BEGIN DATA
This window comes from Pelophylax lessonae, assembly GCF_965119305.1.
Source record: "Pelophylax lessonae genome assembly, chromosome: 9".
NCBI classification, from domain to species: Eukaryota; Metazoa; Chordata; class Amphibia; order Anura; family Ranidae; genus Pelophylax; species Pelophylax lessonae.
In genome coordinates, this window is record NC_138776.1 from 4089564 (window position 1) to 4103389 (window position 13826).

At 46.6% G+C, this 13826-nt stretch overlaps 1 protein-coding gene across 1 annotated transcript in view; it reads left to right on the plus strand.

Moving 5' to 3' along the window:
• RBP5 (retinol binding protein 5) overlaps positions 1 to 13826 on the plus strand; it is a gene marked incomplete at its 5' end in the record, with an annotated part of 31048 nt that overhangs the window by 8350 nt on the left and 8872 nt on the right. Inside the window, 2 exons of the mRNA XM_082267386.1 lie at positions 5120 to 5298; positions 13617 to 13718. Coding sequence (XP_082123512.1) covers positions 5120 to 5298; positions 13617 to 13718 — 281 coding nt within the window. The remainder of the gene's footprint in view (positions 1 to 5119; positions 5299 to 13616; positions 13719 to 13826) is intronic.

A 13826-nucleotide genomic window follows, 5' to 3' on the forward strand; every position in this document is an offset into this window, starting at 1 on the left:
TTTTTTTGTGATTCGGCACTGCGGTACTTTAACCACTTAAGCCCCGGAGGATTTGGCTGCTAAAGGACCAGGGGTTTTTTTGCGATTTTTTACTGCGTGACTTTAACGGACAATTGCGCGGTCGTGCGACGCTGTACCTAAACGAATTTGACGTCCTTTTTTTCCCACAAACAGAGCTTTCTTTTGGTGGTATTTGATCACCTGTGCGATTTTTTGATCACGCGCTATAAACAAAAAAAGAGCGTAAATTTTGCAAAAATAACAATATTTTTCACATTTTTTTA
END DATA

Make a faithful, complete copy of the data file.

This window comes from Pelophylax lessonae, assembly GCF_965119305.1.
Source record: "Pelophylax lessonae genome assembly, chromosome: 9".
NCBI classification, from domain to species: Eukaryota; Metazoa; Chordata; class Amphibia; order Anura; family Ranidae; genus Pelophylax; species Pelophylax lessonae.
In genome coordinates, this window is record NC_138776.1 from 4089564 (window position 1) to 4103389 (window position 13826).

At 46.6% G+C, this 13826-nt stretch overlaps 1 protein-coding gene across 1 annotated transcript in view; it reads left to right on the plus strand.

Moving 5' to 3' along the window:
• RBP5 (retinol binding protein 5) overlaps positions 1 to 13826 on the plus strand; it is a gene marked incomplete at its 5' end in the record, with an annotated part of 31048 nt that overhangs the window by 8350 nt on the left and 8872 nt on the right. Inside the window, 2 exons of the mRNA XM_082267386.1 lie at positions 5120 to 5298; positions 13617 to 13718. Coding sequence (XP_082123512.1) covers positions 5120 to 5298; positions 13617 to 13718 — 281 coding nt within the window. The remainder of the gene's footprint in view (positions 1 to 5119; positions 5299 to 13616; positions 13719 to 13826) is intronic.

A 13826-nucleotide genomic window follows, 5' to 3' on the forward strand; every position in this document is an offset into this window, starting at 1 on the left:
TTTTTTTGTGATTCGGCACTGCGGTACTTTAACCACTTAAGCCCCGGAGGATTTGGCTGCTAAAGGACCAGGGGTTTTTTTGCGATTTTTTACTGCGTGACTTTAACGGACAATTGCGCGGTCGTGCGACGCTGTACCTAAACGAATTTGACGTCCTTTTTTTCCCACAAACAGAGCTTTCTTTTGGTGGTATTTGATCACCTGTGCGATTTTTTGATCACGCGCTATAAACAAAAAAAGAGCGTAAATTTTGCAAAAATAACAATATTTTTCACATTTTTTTA